I went to the Education Accountability Session sponsored by the Pima County Interfaith Council last Sunday expecting to hear candidates talk about education. I was ready for yet another hour or two of the same old stuff. I'd force myself to pay careful attention, hoping at least one candidate for state legislature or the PCC board would say something so wonderful, or so awful, it would make my time there worthwhile. But I got something much better. The candidates weren't given much time to talk. Instead, they got an earful about how important education is to the well-being of both children and adults — and its obvious benefits to our economy — and were given the opportunity to pledge support for adequate funding and intelligent oversight of our schools, from kindergarten through university.
Sponsored by the PCIC, Literacy Connects and the UA Department of Education, the session played to a don’t-tell-the-fire-marshal overflow crowd, many from various religious congregations around the city, as well as other interested folks. The crowd was attentive and responsive, cheering for quality, well funded education rather than the candidates of their choice.
The highlight of the session was seven young and not-so-young adults who shared their personal educational journeys, people who benefited from a combination of their own hard work, often overcoming daunting obstacles, and educational opportunities they found in Pima County. One speaker learned English through Literacy Connects and is currently studying at Pima Community College. Another speaker who is undocumented spent seven years taking courses at PCC paying out-of-state tuition. He was able to speed up his coursework when he was granted in-state tuition, but now, PCC degree in hand, he is faced with having to pay out-of-state tuition once again at UA — and he still can’t get a driver’s license.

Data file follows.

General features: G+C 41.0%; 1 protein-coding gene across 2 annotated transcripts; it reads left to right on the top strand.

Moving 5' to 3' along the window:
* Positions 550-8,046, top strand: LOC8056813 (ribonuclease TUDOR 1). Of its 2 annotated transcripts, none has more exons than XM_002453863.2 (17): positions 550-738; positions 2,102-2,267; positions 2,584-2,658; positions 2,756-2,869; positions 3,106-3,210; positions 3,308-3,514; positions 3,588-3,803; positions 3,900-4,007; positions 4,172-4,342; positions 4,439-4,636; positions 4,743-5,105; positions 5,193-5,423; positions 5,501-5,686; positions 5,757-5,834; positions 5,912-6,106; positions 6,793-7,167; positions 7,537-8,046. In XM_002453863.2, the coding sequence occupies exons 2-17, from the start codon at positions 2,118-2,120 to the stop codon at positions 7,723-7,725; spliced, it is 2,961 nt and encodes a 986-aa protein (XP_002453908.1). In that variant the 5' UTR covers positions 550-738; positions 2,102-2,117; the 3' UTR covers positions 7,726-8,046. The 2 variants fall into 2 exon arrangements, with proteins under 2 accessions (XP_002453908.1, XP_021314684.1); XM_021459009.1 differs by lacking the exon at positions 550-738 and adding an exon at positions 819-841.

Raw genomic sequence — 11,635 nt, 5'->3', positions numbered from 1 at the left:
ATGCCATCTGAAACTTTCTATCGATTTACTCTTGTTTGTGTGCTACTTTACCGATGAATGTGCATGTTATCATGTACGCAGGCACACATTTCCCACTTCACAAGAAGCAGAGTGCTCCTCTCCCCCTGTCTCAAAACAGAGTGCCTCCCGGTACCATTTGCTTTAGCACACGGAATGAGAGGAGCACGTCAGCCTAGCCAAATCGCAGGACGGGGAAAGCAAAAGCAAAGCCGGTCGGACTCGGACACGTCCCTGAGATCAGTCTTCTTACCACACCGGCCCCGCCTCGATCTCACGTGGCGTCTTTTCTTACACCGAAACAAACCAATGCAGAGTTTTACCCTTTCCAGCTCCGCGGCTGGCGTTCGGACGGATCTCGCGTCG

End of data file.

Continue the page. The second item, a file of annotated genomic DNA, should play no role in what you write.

I would love to tell all their stories here, but they wouldn’t have the impact I felt hearing them from each individual. So this Friday, I’ll be interviewing three of the speakers on the cable access program, Education: The Rest of the Story. I’m looking forward to meeting these people and talking with them. I'll post their interviews here when they’re ready.
POSTSCRIPT: This post wouldn't be complete without mentioning the barnburner speech by Rev. Tom Tureman from Most Holy Trinity early in the session. We have an educational system failure, he said. Teachers are our first responders, but instead of supporting them, we revile them. He tore into the state legislators, but also the people who vote for them and let it all happen. "We elect people who ignore education," he said, "and spend their energy shouting about immigration and taxes." You tell 'em, Reverend Tom!